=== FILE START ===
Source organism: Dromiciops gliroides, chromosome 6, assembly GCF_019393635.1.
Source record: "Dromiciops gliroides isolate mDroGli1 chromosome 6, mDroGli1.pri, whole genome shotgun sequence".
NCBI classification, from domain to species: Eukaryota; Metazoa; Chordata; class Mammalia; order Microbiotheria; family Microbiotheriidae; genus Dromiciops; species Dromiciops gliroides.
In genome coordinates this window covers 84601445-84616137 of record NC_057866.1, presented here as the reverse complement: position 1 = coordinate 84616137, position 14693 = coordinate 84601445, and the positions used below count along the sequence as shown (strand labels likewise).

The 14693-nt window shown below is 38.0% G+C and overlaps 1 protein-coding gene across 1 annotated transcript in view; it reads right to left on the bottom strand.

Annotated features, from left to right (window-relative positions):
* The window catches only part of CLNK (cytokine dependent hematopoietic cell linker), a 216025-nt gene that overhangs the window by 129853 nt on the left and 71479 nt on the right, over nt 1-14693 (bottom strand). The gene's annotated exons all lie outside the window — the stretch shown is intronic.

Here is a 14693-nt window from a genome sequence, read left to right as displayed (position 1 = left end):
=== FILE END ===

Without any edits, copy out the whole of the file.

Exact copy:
Source organism: Dromiciops gliroides, chromosome 6, assembly GCF_019393635.1.
Source record: "Dromiciops gliroides isolate mDroGli1 chromosome 6, mDroGli1.pri, whole genome shotgun sequence".
NCBI classification, from domain to species: Eukaryota; Metazoa; Chordata; class Mammalia; order Microbiotheria; family Microbiotheriidae; genus Dromiciops; species Dromiciops gliroides.
In genome coordinates this window covers 84601445-84616137 of record NC_057866.1, presented here as the reverse complement: position 1 = coordinate 84616137, position 14693 = coordinate 84601445, and the positions used below count along the sequence as shown (strand labels likewise).

The 14693-nt window shown below is 38.0% G+C and overlaps 1 protein-coding gene across 1 annotated transcript in view; it reads right to left on the bottom strand.

Annotated features, from left to right (window-relative positions):
* The window catches only part of CLNK (cytokine dependent hematopoietic cell linker), a 216025-nt gene that overhangs the window by 129853 nt on the left and 71479 nt on the right, over nt 1-14693 (bottom strand). The gene's annotated exons all lie outside the window — the stretch shown is intronic.

Here is a 14693-nt window from a genome sequence, read left to right as displayed (position 1 = left end):